What happens to my credit score after a proposal?
Okay, here is your quick answer. Your credit score will take a temporary hit. You can begin to rebuild credit immediately, but the rebuild has to be done with the guidance of a professional who actually knows what they are talking about. It is more than just getting a secured credit card. If you carry on with any credit products such as a car loan or mortgage after having a proposal filed, so long as you continue to make those payments on time, then those products will maintain a good rating of 1 (one) meaning and as agreed. Any credit products included in your proposal will rate as a 7 meaning that you are making payments to the creditor under an arrangement that they have agreed to. If anyone tells you that a proposal to creditors shows the same as a bankruptcy on your credit bureau, or that it shows as an R7, I will tell you right here and now, that person is not fully informed as to how all of this works. Maybe you should be getting a second opinion. Is that a bold statement? Not really. I say this because there is way too much misinformation out there. People who are not experts will often seem to hand out the wrong advice or information. Now, if you want a full and proper answer, if you actually care to understand this topic and are not just looking for a fast food answer, click here to read more.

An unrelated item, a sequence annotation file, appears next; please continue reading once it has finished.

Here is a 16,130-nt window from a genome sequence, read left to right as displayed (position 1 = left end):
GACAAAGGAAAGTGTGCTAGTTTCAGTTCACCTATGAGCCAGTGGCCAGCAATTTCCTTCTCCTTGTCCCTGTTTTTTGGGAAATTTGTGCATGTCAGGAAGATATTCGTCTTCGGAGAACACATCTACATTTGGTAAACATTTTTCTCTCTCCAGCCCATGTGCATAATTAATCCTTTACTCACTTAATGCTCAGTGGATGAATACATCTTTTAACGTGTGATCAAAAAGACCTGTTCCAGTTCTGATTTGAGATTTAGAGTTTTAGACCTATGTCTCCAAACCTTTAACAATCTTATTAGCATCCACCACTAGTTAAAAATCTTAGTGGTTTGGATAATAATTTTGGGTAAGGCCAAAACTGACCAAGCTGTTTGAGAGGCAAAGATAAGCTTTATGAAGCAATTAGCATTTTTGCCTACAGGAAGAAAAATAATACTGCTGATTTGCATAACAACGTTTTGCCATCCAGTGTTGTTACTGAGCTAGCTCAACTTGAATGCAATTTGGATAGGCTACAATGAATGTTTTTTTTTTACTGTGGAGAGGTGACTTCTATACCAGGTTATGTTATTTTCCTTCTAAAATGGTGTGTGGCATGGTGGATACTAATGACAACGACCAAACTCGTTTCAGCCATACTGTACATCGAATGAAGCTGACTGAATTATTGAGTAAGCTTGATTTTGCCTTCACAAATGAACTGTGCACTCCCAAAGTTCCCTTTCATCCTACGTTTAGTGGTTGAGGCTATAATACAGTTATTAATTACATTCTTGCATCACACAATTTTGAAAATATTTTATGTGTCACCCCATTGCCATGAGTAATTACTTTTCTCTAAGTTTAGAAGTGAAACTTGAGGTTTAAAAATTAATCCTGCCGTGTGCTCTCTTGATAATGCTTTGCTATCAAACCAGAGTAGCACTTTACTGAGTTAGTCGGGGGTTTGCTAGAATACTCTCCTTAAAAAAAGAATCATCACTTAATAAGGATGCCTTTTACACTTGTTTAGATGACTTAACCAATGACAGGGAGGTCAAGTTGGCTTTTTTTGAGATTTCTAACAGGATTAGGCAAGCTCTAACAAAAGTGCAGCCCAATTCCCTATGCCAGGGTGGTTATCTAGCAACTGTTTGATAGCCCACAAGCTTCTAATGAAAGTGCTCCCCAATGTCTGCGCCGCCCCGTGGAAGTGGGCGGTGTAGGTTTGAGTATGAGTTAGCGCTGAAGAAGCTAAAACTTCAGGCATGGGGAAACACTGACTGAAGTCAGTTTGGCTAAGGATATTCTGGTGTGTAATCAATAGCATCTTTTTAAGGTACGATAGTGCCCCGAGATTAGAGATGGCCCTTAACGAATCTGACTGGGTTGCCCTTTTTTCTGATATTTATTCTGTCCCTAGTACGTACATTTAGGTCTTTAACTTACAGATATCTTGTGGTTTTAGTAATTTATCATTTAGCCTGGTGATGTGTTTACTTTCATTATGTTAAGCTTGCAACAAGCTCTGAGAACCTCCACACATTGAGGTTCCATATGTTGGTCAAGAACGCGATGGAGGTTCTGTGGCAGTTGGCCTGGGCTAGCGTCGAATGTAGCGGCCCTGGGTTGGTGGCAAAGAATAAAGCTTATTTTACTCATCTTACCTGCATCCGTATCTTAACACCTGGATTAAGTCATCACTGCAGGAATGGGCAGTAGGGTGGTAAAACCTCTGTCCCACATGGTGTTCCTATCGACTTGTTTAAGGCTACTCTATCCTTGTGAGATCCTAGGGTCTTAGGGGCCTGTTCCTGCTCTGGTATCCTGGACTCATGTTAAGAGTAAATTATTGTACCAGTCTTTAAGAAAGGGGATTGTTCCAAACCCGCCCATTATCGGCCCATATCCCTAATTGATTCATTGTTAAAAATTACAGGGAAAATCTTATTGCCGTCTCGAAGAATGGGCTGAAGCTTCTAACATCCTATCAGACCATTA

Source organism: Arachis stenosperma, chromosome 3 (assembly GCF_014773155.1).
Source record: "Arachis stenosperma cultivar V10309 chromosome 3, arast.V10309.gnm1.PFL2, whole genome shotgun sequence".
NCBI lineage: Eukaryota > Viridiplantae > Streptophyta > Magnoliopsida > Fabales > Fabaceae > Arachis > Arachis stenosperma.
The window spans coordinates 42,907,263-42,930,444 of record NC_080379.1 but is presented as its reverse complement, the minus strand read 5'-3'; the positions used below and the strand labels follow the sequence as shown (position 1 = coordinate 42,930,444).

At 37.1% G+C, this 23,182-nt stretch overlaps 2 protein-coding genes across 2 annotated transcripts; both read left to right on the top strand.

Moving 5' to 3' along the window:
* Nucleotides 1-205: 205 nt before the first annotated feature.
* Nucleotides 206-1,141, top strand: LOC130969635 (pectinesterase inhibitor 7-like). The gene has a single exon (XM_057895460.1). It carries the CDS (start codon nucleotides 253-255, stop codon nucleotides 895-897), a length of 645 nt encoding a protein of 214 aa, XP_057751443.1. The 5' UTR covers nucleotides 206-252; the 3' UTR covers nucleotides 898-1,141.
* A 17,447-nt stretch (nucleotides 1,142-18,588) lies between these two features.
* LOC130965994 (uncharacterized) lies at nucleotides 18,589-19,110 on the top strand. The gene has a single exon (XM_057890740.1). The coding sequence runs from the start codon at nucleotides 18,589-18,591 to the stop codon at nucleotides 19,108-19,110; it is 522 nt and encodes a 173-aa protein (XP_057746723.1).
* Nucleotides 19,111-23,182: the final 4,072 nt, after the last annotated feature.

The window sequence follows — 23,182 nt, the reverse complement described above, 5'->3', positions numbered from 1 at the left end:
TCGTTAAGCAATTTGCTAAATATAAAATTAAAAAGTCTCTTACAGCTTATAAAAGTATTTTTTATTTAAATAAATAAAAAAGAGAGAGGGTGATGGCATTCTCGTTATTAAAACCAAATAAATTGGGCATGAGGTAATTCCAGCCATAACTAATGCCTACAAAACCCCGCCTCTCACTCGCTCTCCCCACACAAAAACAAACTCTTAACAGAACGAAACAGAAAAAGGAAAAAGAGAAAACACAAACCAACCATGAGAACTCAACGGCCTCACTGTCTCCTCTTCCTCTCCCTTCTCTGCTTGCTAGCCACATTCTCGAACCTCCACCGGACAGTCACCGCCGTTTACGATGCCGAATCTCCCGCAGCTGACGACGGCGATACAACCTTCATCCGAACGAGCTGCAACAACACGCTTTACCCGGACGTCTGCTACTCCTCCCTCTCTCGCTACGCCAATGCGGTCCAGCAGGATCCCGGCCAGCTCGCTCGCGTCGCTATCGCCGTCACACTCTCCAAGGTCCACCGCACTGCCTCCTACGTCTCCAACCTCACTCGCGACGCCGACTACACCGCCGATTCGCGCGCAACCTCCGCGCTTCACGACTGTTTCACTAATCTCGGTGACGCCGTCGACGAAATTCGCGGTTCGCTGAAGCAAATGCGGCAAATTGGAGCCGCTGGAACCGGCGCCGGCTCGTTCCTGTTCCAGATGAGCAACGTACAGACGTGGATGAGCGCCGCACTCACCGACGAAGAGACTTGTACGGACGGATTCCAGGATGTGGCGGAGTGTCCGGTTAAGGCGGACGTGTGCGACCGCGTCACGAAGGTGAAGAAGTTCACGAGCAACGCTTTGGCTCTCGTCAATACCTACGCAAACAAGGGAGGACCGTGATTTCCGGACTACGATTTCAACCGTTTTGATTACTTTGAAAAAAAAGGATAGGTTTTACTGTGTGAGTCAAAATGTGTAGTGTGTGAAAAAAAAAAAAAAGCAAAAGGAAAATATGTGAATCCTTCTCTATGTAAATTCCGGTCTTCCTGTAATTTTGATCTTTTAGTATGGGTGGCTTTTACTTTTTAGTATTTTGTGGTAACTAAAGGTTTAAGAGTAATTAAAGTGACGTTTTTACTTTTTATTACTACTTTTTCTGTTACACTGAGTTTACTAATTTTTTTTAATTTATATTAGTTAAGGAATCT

This is a question that we are often asked of course. Before we answer the question, let’s step back and layout the landscape of a credit rating and it’s real value in someone’s life. First off, we have been taught and led to believe, that having a credit score is king in all things financial, and that in some way, a credit score is even tied to our individual self worth. Take that belief, and throw it out the window. Its bunk, trash, and it is this exact mentality or belief that has kept so many people absolutely laden with huge amounts of debt. I have said it for years, I would rather be cash rich and credit poor, than cash broke because I am spending all of my hard earned money servicing the interest on my debt in order to maintain a good credit score. Generally speaking, as a society, we are all to willing to sacrifice our lives servicing debt, in order to pay homage to the almighty credit score. I have had what seems to be endless people say to me over the years “I want to get out of debt, but I don’t want to ruin my credit rating”. A lot of people saying this to me, have been allowed to carry so much debt, that they never actually have the ability to pay the debt down. This means they would spend the rest of their lives just servicing debt, barring a windfall or inheritance. All of that being said, let’s get to how a consumer proposal affects your credit score. Remember, money lost to service debt is gone forever, you can never get that money back, but a temporary hit on your credit rating can be rebuilt, and quite quickly might I add. When you have a proposal filed to your creditors, with hired representation and are not self representing directly through a licensed insolvency trustee (LIT), you should be in a much better financial position right away. Your monthly cash flow should be improved immediately. By improving cash flow, you will feel the relief almost immediately. Your debt load should be significantly reduced depending on circumstances, and the interest will cease. At this point, a credit rating will be the last thing you are thinking about. You will likely sleep better at night, and enjoy your days more. That being said (now this is where most people do not get the guidance if they do not have someone working on their behalf and representing their best interest), you can immediately begin to rebuild credit right at the beginning of your proposal. While still in a proposal, it is not uncommon for our clients to obtain a good to very good credit score. Now remember here, there is more to a good credit rating than just a good credit score. Let’s say that you are not in a proposal, you make all of your minimum payments on your debt. You can have a very good credit score of say 725, yet a poor credit rating. By that I mean you could show a great payment history on your debt, but your percentage of available credit used, and your total debt service ratio TDSR, meaning how much of your income goes towards making your debt payments, these two items could be showing very poor. So although you have a good credit score, you may not be able to borrow another dime. Back to how a proposal affects your credit score: When you have a proposal to creditors filed, your credit score will decrease (depending on your current score) however your total debt service ratio will show better right away. The proposal shows up on your credit report as a record which remains on your credit report for 36 months after you make your last payment into the proposal. The rating of the proposal will only show up on the creditors who you have included in your proposal. So, if you keep a car loan or a mortgage, and continue to make on time payments on these items throughout the proposal, they will continue to show in good standing with a rating of a 1 (one) meaning paid as agreed. Any of the credit products included in your proposal, will have a rating of a 7, meaning that you are making payments to the creditor under an arrangement that they have agreed to. Rebuilding credit can begin immediately after your proposal is filed. Rebuilding has to be done methodically and with the guidance of a professional who understands how to do so as efficacious as possible. There is no sense in beginning to rebuild credit if you are going about it the wrong way, and there is a lot of bad advice out there on this topic. That’s why 4 Pillars clients are given the tools and guidance to rebuild credit properly. It is not a long uphill battle as it can be done very efficiently. That being said, we are not looking to produce repeat clients. Our goal is always to see our clients get out of debt, put savings in their bank, and begin to plan for the future… all at the same time. – Angela